"There is an intellectual desire, an eros of the mind. Without it there would arise no questioning, no inquiry, no wonder." Bernard Lonergan

"It seems clear that humans cannot significantly reduce or mitigate the dangers inherent in their use of life by ccumulating more information or better theories or by achieving greater predictability or more caution in their scientific and industrial work. To treat life as less than a miracle is to give up on it." Wendell Berry

"Do not be afraid, my little flock, for it is the Father's good pleasure to give you the kingdom." Luke 12:32

Saturday, August 18, 2012

First fruits or leftovers?

Hymns have a way of saying things well.  Take for example the hymn, As Saints of Old Their First Fruits brought, penned by Frank Von Christierson in the 1960’s.
As saints of old their firstfruits brought
of orchard, flock, and field
to God, the giver of all good,
the source of bounteous yield;
so we today firstfruits would bring:
the wealth of this good land,
of farm and market, shop and home,
of mind and heart and hand.
In a handful of lines this poetry, sung poetry, sums up so much of what our scriptures, our confessions, and our Lord teach us about being generous.
                This week we continue our 2012 Summer Forum.  As many of you know, we are focusing our worship and our forum discussions around Robert Schnase’s Five Practices of Fruitful Congregations.  The practice we narrow our gaze upon Sunday is extravagant generosity.
                Generosity is, of course, the practice of giving to and of sharing with others.  Hopefully, we do this all the time.  Extravagant is a modifier.  It is a marker of degree.  Is our attitude, “I gave at the office,” or something else?  Something like, “giving is joyful for me, a spiritual practice of mine, a response to God’s goodness in my life?”  As Schnase writes, extravagant generosity “describes lavish sharing, sacrifice, and giving in service to God and neighbor.”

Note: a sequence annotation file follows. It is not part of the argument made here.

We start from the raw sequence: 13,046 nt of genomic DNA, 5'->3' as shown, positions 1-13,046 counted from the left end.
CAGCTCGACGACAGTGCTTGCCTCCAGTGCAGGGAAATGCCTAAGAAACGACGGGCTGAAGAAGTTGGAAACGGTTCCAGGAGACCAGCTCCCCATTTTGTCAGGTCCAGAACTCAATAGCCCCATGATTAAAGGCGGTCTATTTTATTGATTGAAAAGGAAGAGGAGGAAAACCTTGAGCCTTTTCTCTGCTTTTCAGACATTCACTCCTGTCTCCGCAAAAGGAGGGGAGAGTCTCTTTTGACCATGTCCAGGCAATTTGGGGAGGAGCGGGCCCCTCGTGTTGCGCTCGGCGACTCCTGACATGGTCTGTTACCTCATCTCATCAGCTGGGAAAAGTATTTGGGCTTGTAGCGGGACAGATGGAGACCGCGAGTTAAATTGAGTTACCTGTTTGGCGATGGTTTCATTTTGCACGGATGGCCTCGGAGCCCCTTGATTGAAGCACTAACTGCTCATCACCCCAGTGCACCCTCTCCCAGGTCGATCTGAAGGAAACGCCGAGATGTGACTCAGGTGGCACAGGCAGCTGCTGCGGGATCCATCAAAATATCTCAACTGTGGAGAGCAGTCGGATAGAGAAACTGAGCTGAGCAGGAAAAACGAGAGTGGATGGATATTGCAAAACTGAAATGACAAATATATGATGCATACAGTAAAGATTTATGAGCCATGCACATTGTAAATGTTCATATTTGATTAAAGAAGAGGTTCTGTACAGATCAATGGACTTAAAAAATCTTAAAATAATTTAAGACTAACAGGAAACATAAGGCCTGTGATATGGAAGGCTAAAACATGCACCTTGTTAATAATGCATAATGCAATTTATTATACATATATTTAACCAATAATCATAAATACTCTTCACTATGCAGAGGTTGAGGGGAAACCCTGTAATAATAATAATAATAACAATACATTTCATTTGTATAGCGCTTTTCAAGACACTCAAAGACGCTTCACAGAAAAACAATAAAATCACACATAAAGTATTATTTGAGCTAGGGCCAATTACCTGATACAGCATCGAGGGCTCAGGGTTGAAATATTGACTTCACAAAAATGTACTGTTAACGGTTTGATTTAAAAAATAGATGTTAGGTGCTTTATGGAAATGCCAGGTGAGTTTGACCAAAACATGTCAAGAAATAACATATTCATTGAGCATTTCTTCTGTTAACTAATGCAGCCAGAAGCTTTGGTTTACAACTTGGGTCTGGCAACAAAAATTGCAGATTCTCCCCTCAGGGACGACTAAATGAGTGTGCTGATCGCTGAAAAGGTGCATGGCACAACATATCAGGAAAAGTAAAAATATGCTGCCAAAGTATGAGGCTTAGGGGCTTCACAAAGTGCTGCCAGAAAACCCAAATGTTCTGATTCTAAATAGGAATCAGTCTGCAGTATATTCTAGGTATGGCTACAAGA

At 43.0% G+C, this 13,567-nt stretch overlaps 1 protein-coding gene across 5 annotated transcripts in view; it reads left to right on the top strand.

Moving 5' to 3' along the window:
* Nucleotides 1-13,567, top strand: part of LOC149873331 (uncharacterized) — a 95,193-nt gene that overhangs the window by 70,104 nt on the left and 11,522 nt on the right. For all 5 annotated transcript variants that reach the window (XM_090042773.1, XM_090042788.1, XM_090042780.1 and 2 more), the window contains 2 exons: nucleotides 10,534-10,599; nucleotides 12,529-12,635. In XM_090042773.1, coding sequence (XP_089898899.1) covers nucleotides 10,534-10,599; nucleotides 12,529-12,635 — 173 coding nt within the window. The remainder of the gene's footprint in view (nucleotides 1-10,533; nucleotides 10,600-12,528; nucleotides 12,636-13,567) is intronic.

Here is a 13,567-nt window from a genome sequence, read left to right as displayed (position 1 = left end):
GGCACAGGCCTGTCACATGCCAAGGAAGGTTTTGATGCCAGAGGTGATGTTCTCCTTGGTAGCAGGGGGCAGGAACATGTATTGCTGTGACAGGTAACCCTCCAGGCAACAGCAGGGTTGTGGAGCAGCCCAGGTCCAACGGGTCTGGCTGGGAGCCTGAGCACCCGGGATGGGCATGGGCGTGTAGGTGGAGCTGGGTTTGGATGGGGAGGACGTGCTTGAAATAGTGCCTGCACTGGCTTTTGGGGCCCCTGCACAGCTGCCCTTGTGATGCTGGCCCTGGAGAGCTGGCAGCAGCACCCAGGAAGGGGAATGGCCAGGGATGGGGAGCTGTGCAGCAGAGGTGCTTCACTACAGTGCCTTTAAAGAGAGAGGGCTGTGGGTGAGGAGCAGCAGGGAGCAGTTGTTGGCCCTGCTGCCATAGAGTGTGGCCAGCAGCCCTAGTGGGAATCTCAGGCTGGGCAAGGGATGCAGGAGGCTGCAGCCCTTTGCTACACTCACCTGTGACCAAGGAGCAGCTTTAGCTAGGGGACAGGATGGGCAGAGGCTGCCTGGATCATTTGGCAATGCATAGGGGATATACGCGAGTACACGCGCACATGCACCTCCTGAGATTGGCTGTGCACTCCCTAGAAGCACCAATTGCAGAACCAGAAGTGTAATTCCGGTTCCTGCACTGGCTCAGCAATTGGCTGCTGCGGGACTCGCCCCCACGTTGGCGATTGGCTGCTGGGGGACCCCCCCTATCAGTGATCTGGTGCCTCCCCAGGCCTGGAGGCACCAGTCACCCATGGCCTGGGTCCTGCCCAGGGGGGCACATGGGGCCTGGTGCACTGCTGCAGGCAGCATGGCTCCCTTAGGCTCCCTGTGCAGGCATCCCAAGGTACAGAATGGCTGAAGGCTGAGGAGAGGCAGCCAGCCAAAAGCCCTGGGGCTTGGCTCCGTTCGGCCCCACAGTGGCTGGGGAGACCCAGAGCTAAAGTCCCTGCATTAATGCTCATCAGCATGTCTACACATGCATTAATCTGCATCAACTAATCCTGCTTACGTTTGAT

The truth is that we are always giving something:  time, advice, money, or energy.  But there is also an even greater truth at play in our lives:  we receive so very much more than we might ever give.
                The Biblical example is resolute.  From Abraham in the very beginning, to Jesus and Paul in the New Testament, generous living and generous giving abound.  Generosity is a fruit of the Spirit (Galatians 5:22) and it is God who is calling us to give.  When we ignore this calling, we are always left unsatisfied and wanting.  The hymn above though begs a tough question:  are we giving to others and giving to God with our first fruits or our leftovers?  Let us not forget God gave the best that God had to offer:  in the gift of creation and the gift of salvation. 
                The final stanza of the hymn says it well:
In gratitude and humble trust
we bring our best today
to serve your cause and share your love
with all along life's way.
O God, who gave yourself to us
in Jesus Christ, your Son,
teach us to give ourselves each day
until life's work is done.